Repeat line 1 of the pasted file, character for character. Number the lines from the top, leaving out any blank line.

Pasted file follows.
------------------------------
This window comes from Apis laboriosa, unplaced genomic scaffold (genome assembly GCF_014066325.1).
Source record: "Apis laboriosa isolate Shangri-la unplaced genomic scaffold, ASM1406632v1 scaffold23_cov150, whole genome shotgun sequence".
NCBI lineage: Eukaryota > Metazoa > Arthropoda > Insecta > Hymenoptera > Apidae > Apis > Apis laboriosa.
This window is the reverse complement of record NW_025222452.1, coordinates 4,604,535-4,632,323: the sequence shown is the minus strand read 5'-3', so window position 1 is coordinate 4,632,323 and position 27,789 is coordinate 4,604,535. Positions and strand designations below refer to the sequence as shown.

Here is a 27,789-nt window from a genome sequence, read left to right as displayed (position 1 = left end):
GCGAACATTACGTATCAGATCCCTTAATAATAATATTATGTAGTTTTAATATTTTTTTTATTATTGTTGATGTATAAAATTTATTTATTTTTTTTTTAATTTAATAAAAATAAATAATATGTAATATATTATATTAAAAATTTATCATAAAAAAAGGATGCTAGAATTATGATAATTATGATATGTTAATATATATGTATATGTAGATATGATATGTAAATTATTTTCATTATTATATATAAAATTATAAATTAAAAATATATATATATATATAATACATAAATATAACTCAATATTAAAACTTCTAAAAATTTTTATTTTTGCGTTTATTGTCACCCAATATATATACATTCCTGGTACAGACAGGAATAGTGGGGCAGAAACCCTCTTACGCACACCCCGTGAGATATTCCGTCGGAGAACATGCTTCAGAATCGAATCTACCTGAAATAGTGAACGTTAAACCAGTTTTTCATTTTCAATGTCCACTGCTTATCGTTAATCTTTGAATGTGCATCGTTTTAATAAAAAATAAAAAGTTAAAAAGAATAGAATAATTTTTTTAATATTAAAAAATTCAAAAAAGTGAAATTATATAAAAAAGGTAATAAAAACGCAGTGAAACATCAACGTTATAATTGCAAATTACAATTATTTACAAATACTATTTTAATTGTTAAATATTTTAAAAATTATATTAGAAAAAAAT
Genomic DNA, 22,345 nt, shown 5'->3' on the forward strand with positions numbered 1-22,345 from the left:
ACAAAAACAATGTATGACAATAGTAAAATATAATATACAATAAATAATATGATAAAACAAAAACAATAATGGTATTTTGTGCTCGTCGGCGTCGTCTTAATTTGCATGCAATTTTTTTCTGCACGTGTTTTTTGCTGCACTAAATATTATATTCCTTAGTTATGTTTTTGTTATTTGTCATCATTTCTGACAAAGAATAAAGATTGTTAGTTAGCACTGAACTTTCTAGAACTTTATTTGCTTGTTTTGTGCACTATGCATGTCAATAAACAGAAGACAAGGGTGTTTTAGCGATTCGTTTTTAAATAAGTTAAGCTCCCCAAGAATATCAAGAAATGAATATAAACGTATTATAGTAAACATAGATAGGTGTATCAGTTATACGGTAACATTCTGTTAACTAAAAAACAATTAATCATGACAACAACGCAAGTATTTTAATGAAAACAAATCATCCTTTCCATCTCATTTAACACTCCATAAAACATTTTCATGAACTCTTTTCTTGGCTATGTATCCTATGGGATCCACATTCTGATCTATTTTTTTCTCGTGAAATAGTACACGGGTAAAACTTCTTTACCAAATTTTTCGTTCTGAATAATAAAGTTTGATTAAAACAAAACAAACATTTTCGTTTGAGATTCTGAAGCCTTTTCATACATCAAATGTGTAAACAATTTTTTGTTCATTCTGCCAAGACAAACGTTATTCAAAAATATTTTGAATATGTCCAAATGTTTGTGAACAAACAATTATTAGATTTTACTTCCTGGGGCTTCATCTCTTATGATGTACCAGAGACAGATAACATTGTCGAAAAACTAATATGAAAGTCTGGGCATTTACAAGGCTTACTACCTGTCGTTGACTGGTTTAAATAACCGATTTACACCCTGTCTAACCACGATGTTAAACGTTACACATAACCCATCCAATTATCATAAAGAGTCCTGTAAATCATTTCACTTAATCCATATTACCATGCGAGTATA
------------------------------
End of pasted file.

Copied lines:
This window comes from Apis laboriosa, unplaced genomic scaffold (genome assembly GCF_014066325.1).